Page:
Then we turned back towards where we had left the car.  I remembered that there was a big park in the other direction, and it was such a beautiful morning that I was in no hurry to head home.  So off we went.  I’ve been in that park before, but it somehow looked different in the morning sun.  Gus had a great time tearing through the trees, and he found the best stick ever!

Gus running with huge stickRows of tall trees behind Thornhill Pool

Gus with his big stick in the sun

Eventually I decided that it was time to head for home.  We made our way back to the car and, only 15 minutes later, we were back in our own driveway.  I couldn’t believe it.  I really felt as though we had been away on a holiday, in some place far from home.

Is it possible that, right under your nose, there are incredible places that you pass by all the time without noticing?  We always yearn for a break or a vacation away from home, and yet that isn’t always an easy thing to arrange.  After my experience this morning, I have promised myself to really open up my eyes to everything that’s right in my own backyard, and to go exploring like this at least once every week.  I’m pretty sure that Gus will be happy to come along with me for the adventure!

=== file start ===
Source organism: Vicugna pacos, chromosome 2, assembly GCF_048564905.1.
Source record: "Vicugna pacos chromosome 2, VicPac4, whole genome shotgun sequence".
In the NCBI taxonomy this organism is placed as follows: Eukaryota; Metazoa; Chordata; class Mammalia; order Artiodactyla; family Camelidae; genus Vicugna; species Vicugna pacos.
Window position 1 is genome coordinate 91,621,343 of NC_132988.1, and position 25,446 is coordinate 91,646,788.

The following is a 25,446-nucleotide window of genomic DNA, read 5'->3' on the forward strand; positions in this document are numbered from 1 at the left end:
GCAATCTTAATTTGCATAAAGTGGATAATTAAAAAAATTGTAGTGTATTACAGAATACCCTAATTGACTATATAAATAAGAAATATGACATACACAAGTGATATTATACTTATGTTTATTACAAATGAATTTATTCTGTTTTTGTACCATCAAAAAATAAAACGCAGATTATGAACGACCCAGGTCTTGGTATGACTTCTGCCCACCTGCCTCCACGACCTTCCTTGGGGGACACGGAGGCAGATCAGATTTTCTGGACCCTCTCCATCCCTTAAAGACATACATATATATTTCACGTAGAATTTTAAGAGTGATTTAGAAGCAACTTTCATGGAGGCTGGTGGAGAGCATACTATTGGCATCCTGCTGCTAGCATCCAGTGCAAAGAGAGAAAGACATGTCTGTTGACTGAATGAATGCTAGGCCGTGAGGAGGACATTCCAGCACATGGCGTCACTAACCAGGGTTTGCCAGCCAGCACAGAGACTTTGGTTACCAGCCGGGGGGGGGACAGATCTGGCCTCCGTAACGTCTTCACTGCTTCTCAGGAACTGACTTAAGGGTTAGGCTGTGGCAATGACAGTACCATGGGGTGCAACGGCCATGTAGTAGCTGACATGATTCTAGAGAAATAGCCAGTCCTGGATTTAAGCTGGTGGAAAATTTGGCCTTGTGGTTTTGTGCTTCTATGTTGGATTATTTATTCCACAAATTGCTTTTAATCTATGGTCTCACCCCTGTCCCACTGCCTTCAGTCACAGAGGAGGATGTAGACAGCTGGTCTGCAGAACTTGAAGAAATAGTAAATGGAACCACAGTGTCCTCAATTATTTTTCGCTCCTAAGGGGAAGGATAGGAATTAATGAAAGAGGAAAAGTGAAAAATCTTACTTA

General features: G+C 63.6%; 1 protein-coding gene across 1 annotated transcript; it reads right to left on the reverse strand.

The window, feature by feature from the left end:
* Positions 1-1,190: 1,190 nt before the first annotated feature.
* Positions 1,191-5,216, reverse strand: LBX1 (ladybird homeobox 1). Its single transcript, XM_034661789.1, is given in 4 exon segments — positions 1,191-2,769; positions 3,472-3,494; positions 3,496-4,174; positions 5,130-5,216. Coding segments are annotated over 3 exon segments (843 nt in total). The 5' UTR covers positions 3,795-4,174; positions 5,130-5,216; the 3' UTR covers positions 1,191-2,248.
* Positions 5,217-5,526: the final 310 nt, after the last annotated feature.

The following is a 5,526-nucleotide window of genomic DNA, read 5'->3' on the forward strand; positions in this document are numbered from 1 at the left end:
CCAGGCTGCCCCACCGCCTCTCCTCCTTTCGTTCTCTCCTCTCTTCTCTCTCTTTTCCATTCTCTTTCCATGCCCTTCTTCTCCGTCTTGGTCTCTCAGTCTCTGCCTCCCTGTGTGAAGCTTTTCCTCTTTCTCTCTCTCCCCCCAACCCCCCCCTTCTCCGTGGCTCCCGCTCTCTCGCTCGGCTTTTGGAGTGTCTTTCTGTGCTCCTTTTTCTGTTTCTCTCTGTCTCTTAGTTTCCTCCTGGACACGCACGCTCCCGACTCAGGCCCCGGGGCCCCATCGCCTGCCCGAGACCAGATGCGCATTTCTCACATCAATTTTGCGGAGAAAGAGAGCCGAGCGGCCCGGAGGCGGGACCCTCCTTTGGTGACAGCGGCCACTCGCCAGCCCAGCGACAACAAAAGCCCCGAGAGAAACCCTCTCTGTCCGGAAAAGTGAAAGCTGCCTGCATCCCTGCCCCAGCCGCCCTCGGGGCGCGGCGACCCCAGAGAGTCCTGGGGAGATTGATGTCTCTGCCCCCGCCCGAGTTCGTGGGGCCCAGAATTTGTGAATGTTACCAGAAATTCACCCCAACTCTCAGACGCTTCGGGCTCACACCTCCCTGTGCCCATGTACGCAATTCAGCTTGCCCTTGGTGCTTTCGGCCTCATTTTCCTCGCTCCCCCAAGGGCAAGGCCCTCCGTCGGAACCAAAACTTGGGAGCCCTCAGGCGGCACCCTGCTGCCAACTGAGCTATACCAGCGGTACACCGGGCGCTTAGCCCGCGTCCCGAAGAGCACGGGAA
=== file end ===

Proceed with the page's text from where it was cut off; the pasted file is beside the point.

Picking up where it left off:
The day can be whatever you choose it to be

Gus happy on a windy fall day

I’m always amazed to see it.  Over the last few weeks, the fall mornings have become darker, colder, windier, and wetter.  At six o’clock, when I stagger downstairs to make my morning coffee, it takes so much effort  just to shake myself awake and think about the day ahead.  As I look outside into the dark and drizzly yard, I have been feeling an overwhelming urge to crawl back upstairs and snuggle under the covers, where it is still warm and cozy.  Then I look over at Gus.